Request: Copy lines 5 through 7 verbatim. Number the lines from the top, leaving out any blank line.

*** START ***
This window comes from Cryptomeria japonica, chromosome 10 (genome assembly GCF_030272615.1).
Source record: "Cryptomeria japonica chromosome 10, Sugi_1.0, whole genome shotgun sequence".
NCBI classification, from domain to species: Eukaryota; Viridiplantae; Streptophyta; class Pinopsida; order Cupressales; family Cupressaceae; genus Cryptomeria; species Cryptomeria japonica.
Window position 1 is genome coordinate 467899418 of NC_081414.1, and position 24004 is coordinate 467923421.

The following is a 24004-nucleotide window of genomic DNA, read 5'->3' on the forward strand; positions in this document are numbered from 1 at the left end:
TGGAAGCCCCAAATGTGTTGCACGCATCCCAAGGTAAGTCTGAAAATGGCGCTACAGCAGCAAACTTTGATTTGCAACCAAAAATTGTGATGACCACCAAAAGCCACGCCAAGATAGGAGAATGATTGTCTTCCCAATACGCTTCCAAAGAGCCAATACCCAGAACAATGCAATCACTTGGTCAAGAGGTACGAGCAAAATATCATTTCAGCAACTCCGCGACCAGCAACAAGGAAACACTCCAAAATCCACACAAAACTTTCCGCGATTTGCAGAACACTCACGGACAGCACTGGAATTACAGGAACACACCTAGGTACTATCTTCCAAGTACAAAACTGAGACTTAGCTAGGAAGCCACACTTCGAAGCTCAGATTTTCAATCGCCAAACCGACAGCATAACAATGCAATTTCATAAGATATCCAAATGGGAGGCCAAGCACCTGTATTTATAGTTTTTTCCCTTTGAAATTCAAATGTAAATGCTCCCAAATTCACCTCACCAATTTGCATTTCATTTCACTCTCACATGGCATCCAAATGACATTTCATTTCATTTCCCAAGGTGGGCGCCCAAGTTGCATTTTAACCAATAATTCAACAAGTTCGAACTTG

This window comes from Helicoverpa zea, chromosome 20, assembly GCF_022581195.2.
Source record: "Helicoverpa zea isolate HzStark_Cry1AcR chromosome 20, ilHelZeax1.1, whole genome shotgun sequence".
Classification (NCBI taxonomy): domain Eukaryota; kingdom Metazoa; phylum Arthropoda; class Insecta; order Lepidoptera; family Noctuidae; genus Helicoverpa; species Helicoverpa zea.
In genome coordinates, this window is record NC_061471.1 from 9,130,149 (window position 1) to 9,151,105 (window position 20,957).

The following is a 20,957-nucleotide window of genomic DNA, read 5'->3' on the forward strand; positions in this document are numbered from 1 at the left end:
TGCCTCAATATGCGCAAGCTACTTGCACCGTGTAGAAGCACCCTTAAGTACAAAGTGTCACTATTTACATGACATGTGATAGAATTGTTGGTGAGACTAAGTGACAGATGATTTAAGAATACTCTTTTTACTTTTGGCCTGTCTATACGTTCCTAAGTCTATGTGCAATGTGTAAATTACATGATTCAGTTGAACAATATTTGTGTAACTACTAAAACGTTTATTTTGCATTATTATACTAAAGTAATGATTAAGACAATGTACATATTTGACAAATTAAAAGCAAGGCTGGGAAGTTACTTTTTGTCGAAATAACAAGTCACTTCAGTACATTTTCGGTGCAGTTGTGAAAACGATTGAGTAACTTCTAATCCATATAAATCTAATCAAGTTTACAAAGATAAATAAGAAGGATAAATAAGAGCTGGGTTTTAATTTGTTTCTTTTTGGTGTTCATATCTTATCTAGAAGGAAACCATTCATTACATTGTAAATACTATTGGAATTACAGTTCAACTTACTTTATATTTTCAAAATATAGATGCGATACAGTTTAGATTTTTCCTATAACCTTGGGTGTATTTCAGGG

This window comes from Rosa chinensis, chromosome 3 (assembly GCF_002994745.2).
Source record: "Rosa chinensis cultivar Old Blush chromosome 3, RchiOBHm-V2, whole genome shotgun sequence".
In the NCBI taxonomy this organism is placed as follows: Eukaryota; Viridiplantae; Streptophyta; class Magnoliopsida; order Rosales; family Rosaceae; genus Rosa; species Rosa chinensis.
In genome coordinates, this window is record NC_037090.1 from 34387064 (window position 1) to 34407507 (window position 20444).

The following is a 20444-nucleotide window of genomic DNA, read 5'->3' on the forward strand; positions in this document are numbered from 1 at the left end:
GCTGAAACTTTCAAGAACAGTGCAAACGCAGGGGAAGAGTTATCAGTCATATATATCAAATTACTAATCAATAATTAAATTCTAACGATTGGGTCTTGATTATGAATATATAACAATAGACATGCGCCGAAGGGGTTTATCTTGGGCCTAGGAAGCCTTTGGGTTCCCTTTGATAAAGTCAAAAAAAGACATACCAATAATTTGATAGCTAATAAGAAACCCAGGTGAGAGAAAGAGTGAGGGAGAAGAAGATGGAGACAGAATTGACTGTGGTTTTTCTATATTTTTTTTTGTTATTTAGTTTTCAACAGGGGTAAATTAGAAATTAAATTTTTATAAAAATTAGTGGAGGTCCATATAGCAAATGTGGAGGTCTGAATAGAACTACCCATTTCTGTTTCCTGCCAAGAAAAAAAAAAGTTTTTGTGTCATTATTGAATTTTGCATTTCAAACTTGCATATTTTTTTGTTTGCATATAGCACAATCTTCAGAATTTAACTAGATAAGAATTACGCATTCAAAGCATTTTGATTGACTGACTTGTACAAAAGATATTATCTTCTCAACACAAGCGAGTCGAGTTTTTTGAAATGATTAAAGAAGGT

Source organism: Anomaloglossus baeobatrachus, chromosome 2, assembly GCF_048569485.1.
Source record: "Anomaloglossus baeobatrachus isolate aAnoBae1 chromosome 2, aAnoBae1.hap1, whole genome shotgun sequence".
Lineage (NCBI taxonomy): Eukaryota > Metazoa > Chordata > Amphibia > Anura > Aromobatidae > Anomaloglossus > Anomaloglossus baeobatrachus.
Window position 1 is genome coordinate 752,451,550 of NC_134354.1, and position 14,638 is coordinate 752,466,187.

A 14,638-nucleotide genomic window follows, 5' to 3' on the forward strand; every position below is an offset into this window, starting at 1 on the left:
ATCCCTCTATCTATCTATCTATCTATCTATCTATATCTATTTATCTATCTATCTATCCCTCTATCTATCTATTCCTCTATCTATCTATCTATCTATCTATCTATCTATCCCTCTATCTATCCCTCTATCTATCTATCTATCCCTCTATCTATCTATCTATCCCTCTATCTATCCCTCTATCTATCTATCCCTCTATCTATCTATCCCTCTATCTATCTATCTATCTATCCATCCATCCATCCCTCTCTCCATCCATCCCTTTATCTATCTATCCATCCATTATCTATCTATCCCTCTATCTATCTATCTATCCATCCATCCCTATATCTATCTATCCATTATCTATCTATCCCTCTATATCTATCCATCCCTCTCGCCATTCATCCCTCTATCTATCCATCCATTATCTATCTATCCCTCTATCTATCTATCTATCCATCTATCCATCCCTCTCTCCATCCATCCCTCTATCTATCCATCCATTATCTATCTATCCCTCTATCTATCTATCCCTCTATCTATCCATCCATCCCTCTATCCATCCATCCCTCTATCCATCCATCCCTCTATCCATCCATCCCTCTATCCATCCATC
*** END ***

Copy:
The following is a 24004-nucleotide window of genomic DNA, read 5'->3' on the forward strand; positions in this document are numbered from 1 at the left end:
TGGAAGCCCCAAATGTGTTGCACGCATCCCAAGGTAAGTCTGAAAATGGCGCTACAGCAGCAAACTTTGATTTGCAACCAAAAATTGTGATGACCACCAAAAGCCACGCCAAGATAGGAGAATGATTGTCTTCCCAATACGCTTCCAAAGAGCCAATACCCAGAACAATGCAATCACTTGGTCAAGAGGTACGAGCAAAATATCATTTCAGCAACTCCGCGACCAGCAACAAGGAAACACTCCAAAATCCACACAAAACTTTCCGCGATTTGCAGAACACTCACGGACAGCACTGGAATTACAGGAACACACCTAGGTACTATCTTCCAAGTACAAAACTGAGACTTAGCTAGGAAGCCACACTTCGAAGCTCAGATTTTCAATCGCCAAACCGACAGCATAACAATGCAATTTCATAAGATATCCAAATGGGAGGCCAAGCACCTGTATTTATAGTTTTTTCCCTTTGAAATTCAAATGTAAATGCTCCCAAATTCACCTCACCAATTTGCATTTCATTTCACTCTCACATGGCATCCAAATGACATTTCATTTCATTTCCCAAGGTGGGCGCCCAAGTTGCATTTTAACCAATAATTCAACAAGTTCGAACTTG

This window comes from Helicoverpa zea, chromosome 20, assembly GCF_022581195.2.